BLENDED FAMILIES AND ESTATE PLANNING ISSUES
Societal changes over the past 50 years have resulted in dramatically different definitions of family. The average marriage now lasts only 7 years; 50% of marriages end in divorce. Approximately 75% of people who divorce will re-marry. Many of these divorced and re-married couples have children from their previous marriages, then add to the family once together. The new phenomenon now known as “blended families” is having a definite impact on estate planning, and has complicated the methods for handing down family assets from parents to children.
Families are seeking specialized legal and estate planning advice more often than ever before to be sure of how to proceed with distributing assets to their surviving children. It is necessary for spouses to:
Identify the objectives for each spouse in regard to what assets are to be distributed to children of previous marriages as well as those born with the current spouse;
Develop a consensus about family assets that is supportive of both spouses common goals without having a negative impact on either spouse or their surviving children;
- Seek professional guidance and counseling when there may be discomfort re-visiting former spousal issues with your current spouse in order to reach estate planning decisions.
There are a number of areas where distribution of assets will be impacted by each spouse’s previous life experience. Some of the most common sources of estate planning challenges for blended families include Gift Planning and Retirement Assets.
Gift Planning is a strategy often employed where families have a revocable trust that distributes assets to minor or adult children over a period of time. For example, a parent may choose to gift money on an annual basis to a child for tax purposes, and with the condition that they are to receive disbursements once they have reached a certain age. At age 18 and subsequent periodic times, the parent may have scheduled disbursements so that the child does not spend all of their inheritance with youthful exuberance and a lack of good judgment.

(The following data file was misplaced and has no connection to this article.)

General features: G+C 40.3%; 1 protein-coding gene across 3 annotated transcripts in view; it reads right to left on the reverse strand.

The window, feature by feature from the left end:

There are significant tax rules that govern tax liability for monies that are gifted to children, which may impact the tax position and future income of a surviving spouse.
Retirement Assets. In the event that a divorced spouse had a property settlement from their ex-spouse that included retirement plan assets, there may be questions about their continuing rights to such benefits when their previous spouse re-marries.
This article, Blended Families and Estate Planning Issues, was written by Attorney Richard P. Bourne-Vanneck of St. Thomas, U.S. Virgin Islands. © Copyright 2015 Law Offices of Richard P. Bourne-Vanneck. All Rights Reserved
Richard P. Bourne-Vanneck is a graduate of Yale University Law School, and a licensed attorney in the State of New York and the U.S. Virgin Islands.
Attorney Bourne-Vanneck is a member of the American Bar Association, the ABA Section on Taxation, and the ABA Section on Real Property, Trust and Estate Law, member of the Virgin Islands Bar Association, National Academy of Elder Care Attorneys. He has presented cases before the United States Supreme Court, the United States Tax Court, the Virgin Islands Supreme Court and courts of jurisdiction.
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